I’ll Take That Winter From Your Lips

For Shakespeare’s 450th, here is one of the most disturbing, hilarious, compelling, and tragic scenes he ever wrote. I can’t wait to direct this play.

Richard Tuschman: Daydream
Richard Tuschman: Daydream

from TROILUS AND CRESSIDA

SCENE V. The Grecian camp. Lists set out.

Enter AJAX, armed; AGAMEMNON, ACHILLES, PATROCLUS, MENELAUS, ULYSSES, NESTOR, and others

AGAMEMNON

Here art thou in appointment fresh and fair,
Anticipating time with starting courage.
Give with thy trumpet a loud note to Troy,
Thou dreadful Ajax; that the appalled air
May pierce the head of the great combatant
And hale him hither.

AJAX

Thou, trumpet, there’s my purse.
Now crack thy lungs, and split thy brazen pipe:
Blow, villain, till thy sphered bias cheek
Outswell the colic of puff’d Aquilon:
Come, stretch thy chest and let thy eyes spout blood;
Thou blow’st for Hector.
Trumpet sounds

ULYSSES

No trumpet answers.

ACHILLES

‘Tis but early days.

AGAMEMNON

Is not yond Diomed, with Calchas’ daughter?

ULYSSES

‘Tis he, I ken the manner of his gait;
He rises on the toe: that spirit of his
In aspiration lifts him from the earth.

.
Enter DIOMEDES, with CRESSIDA

AGAMEMNON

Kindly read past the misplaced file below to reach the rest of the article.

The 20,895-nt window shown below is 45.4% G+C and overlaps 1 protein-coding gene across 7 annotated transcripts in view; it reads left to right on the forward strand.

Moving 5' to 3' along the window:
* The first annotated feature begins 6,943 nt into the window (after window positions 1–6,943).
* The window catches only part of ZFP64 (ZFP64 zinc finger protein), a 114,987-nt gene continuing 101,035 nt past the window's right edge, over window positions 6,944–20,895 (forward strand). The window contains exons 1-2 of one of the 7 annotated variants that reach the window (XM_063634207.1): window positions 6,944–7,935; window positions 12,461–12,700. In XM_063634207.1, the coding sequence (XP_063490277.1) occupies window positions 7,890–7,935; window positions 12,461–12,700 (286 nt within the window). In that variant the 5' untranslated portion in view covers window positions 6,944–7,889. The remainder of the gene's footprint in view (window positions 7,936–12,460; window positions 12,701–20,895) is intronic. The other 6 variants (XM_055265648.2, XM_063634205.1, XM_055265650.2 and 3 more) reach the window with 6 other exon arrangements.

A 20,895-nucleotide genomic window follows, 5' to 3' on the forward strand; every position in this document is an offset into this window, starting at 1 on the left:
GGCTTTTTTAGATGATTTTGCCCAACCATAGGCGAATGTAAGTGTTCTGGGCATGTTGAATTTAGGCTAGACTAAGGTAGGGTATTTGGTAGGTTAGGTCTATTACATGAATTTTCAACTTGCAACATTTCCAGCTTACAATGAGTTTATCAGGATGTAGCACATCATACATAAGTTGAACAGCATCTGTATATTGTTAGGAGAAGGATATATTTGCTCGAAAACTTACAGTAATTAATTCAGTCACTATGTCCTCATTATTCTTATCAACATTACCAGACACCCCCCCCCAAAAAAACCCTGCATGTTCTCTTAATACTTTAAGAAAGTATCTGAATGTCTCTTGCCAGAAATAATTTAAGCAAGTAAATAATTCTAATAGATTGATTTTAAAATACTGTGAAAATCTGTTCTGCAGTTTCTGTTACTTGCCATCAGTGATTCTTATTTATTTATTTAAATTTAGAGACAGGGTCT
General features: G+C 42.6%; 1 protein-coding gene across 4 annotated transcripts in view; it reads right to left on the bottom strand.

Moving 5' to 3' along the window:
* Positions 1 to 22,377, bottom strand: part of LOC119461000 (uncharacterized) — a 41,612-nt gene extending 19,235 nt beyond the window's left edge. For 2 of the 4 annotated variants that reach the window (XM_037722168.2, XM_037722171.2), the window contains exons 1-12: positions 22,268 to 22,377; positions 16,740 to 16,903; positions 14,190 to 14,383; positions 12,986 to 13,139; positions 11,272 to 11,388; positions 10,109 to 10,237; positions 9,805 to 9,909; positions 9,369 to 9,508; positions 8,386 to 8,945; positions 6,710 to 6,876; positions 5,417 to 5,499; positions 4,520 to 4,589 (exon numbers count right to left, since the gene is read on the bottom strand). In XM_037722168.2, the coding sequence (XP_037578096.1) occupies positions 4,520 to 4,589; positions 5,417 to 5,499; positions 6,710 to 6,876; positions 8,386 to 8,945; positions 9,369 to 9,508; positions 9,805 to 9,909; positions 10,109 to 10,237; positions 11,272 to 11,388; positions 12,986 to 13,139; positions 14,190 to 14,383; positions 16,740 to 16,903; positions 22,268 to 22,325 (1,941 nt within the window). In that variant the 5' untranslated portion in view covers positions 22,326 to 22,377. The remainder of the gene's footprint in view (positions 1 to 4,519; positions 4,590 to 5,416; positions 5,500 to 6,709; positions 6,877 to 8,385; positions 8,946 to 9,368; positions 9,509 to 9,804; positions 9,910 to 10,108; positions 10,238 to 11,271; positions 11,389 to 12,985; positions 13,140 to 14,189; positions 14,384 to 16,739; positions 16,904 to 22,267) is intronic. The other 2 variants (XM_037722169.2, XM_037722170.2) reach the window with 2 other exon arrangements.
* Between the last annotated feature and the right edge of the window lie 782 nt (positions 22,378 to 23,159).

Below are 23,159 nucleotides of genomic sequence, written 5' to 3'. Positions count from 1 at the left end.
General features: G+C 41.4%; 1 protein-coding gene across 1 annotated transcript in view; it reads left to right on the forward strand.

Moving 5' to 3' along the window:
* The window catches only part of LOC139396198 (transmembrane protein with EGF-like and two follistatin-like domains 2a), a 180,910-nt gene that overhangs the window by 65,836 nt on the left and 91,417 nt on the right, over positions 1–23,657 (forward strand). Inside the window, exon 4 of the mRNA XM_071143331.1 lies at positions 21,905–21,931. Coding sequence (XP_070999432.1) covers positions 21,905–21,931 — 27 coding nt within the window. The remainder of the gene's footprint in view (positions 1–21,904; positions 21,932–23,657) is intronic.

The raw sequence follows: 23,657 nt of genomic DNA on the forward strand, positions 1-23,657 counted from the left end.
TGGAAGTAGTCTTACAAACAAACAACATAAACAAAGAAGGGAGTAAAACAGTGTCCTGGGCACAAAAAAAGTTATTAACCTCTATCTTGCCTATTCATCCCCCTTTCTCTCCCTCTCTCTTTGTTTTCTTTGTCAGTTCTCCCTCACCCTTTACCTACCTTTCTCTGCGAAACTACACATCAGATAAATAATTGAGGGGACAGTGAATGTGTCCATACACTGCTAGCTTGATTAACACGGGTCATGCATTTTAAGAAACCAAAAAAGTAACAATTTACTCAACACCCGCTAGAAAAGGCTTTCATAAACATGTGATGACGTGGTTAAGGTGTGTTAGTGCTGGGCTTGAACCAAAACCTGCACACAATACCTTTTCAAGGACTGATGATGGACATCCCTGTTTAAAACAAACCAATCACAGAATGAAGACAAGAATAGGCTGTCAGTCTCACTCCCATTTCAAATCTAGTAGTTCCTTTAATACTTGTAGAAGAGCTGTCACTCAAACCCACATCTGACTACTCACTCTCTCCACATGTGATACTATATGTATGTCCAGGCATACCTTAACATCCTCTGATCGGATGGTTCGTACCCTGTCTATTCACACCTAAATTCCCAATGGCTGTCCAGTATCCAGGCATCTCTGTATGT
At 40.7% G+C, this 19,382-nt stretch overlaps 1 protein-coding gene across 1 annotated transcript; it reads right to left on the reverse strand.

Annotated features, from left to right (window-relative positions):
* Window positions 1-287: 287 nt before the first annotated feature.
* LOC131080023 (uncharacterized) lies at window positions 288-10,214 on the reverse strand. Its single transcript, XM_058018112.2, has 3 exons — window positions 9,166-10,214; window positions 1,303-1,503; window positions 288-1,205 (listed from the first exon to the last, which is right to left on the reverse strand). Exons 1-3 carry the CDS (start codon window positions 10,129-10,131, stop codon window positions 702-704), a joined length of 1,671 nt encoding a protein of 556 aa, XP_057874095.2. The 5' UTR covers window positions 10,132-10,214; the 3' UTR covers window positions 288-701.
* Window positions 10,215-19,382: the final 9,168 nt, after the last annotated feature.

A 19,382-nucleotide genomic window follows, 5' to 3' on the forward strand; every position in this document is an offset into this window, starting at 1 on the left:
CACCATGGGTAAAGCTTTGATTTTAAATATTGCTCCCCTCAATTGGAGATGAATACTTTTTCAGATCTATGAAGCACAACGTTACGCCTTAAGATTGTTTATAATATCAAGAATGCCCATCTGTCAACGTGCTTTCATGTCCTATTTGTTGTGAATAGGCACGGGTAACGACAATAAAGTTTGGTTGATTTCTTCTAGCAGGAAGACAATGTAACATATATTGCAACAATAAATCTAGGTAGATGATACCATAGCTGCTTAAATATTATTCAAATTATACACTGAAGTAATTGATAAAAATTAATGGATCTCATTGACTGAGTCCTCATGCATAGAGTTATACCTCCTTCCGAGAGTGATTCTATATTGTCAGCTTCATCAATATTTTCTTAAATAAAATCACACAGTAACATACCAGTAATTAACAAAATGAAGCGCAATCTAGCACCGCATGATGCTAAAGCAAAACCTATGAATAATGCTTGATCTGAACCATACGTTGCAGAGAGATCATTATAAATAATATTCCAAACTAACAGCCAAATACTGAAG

Is this the Lady Cressid?

DIOMEDES

Even she.

AGAMEMNON

Most dearly welcome to the Greeks, sweet lady.

NESTOR

Our general doth salute you with a kiss.

ULYSSES

Yet is the kindness but particular;
‘Twere better she were kiss’d in general.

NESTOR

And very courtly counsel: I’ll begin.
So much for Nestor.

ACHILLES

I’ll take that winter from your lips, fair lady:
Achilles bids you welcome.

MENELAUS

I had good argument for kissing once.

PATROCLUS

But that’s no argument for kissing now;
For this popp’d Paris in his hardiment,
And parted thus you and your argument.

ULYSSES

O deadly gall, and theme of all our scorns!
For which we lose our heads to gild his horns.

PATROCLUS

The first was Menelaus’ kiss; this, mine:
Patroclus kisses you.

MENELAUS

O, this is trim!

PATROCLUS

Paris and I kiss evermore for him.

MENELAUS

I’ll have my kiss, sir. Lady, by your leave.

CRESSIDA

In kissing, do you render or receive?

PATROCLUS

Both take and give.

CRESSIDA

I’ll make my match to live,
The kiss you take is better than you give;
Therefore no kiss.

MENELAUS

I’ll give you boot, I’ll give you three for one.

CRESSIDA

You’re an odd man; give even or give none.

MENELAUS

An odd man, lady! every man is odd.

CRESSIDA

No, Paris is not; for you know ’tis true,
That you are odd, and he is even with you.

MENELAUS

You fillip me o’ the head.

CRESSIDA

No, I’ll be sworn.

ULYSSES

It were no match, your nail against his horn.
May I, sweet lady, beg a kiss of you?

CRESSIDA

You may.

ULYSSES

I do desire it.

CRESSIDA

Why, beg, then.

ULYSSES

Why then for Venus’ sake, give me a kiss,
When Helen is a maid again, and his.

CRESSIDA

I am your debtor, claim it when ’tis due.

ULYSSES

Never’s my day, and then a kiss of you.

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